A Peacekeepers Nightmare

Chapter 21:Dialogue between opposition

I am sitting in my cage, eating my one meal for the day. A rebel guard walks in and, handing me a multi page packet, tells me I am to fill it out.

"You are to answer the questions on this packet, and then return it to me so I can give it to the corporal."


"Because I said so?"

"I'm not going to betray my comrades."

"You are no longer a soldier. You are a Prisoner Of War in the revolutionary army of the Mockingjay. Do not die for the sake of greedy Capitolites."

While I do not have a clock or a watch with me, I can tell it is time to lie through my teeth. I still will not make it easy for the rebels.

"What will I write with?"

He hands me a pencil.

"What will I write on?"

He walks all the way back to his cabin and back, returning with a clipboard.

First I decide to read through all the questions first. Since there are forty pages worth of questions, this takes a long time. I can see the rebel guard getting agitated, and I struggle to repress a smile. This is working better than I expected.

It takes a whole day to read the packet; I falsely told him I was a slow reader, and the stupidity of these questions make me think they can believe that.

When I do write down a plausible backstory (complete with a fake name, made up origins, and falsely ambiguous personal allegiance, and a lie about being barley literate), I would break my pencil lead after every ninth word. This requires the increasingly antagonistic guard to walk all the way back to the barracks, get a new pencil or sharpen the old one by hand, and walk all the way back.

On the hundredth time, the guard brought me a pen. It took some thinking, but I broke that too and spilled lots of ink on my answered questions. When the openly hostile guard brought me a fresh packet, he instead decided to have me dictate so he can do the writing.

I was able to dictate my lies very slowly, often telling him to go back and change things only to have him change them back.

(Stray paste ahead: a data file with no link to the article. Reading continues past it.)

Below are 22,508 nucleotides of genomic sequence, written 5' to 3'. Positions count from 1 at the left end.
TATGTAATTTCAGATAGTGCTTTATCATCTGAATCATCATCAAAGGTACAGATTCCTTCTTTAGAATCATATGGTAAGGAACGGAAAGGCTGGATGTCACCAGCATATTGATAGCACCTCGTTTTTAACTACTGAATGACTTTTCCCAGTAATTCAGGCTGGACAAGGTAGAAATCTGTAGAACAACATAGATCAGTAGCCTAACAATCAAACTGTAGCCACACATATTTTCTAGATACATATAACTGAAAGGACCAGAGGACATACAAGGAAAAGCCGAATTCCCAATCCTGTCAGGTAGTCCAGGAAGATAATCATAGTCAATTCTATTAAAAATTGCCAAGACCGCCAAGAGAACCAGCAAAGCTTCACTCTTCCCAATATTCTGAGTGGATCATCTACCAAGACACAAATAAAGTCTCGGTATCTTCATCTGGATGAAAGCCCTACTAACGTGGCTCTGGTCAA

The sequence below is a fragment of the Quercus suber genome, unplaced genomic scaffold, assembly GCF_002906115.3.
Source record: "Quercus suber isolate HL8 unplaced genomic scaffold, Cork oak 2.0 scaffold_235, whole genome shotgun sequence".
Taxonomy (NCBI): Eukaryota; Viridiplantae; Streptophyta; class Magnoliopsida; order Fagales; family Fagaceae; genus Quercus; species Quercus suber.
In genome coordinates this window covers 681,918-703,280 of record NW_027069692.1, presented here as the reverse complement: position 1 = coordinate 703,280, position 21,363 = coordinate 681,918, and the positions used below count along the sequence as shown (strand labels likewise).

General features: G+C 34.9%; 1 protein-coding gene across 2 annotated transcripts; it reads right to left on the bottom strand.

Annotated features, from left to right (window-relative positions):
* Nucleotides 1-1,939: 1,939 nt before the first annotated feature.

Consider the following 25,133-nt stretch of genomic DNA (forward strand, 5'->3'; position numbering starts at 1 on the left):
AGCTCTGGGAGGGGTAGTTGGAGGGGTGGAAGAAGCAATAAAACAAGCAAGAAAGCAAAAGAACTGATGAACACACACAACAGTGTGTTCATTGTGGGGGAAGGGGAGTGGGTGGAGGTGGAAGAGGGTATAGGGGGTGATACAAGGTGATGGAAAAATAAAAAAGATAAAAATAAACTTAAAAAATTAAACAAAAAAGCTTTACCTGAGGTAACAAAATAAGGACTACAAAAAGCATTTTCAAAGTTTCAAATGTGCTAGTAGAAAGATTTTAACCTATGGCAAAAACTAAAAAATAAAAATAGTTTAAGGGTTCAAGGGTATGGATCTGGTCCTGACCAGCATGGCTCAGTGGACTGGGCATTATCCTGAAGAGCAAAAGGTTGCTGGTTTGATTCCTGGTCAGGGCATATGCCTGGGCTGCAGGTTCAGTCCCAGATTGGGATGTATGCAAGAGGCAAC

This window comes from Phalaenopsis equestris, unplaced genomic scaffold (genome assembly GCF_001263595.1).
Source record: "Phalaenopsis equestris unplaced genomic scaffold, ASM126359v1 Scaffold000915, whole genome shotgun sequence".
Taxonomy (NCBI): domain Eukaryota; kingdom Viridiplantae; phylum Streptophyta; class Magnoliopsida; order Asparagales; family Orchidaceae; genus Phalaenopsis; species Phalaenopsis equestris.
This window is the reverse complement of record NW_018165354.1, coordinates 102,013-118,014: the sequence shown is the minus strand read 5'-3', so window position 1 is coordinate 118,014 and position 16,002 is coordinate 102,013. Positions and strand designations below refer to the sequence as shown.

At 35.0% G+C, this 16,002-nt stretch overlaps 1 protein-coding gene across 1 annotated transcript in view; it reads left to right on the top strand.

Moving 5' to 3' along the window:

I am not doing this all day; I am forced to spend the rest of the day listening to rebel propaganda at the 'school'.

The teacher is going off on a tirade as to why the uprising of the Mockingjay is so glorious and how it will lead Panem into a new golden age. I know I should avoid twisting the tail of a rabid lion, but I still decide to pull apart his rehearsed speech with a gentle tug.



"I have one question. If the Mockingjay' uprising is so good and is supposedly welcomed by all the district people, then why are the civilian populations of the three career districts opposed to it? Why are men, woman, children, and babies making great effort to get as far away from the rebels, often leaving behind every single worldly possession they have and risking their lives in a mass-exidos? If the uprising is so great, why don't those people welcome it?"

This left the teacher speechless. He left to ask the corporal, who presumably was also speechless. I have no idea how far up the chain of command they are going to go, but it is good to see that the rebel ideology is not as air-tight as claimed by the rebel guards.

Later, when I am taken back to my cell and allowed to take the rest of the day off, I see that the rebel who is guarding me (a different one than the last one) looks awfully young.


"What is it, peacekeeper?"

Ignoring the venom in his tone, I continue. "How old are you?"

"Thats not your business."

This is not a shocker, as I saw child soldiers on the battlefield many times. It is still not right.

"Arn't you a little young?"

"If I'm old enough to die for the entertainment of greedy Capitolites, I'm old enough to carry a rifle."

"You don't even look old enough to volunteer as tribute."

He does not say anything, so I ask another question. "Do you really believe we bombed District 12?"

"Who else could it be?"

"District 13."

"Take your peacekeeper propaganda and shove it up your ass."

Well, I can see talking is pointless. Take your rebel falsehoods and shove it farther up your own.

I really can not wait for a chance to escape.

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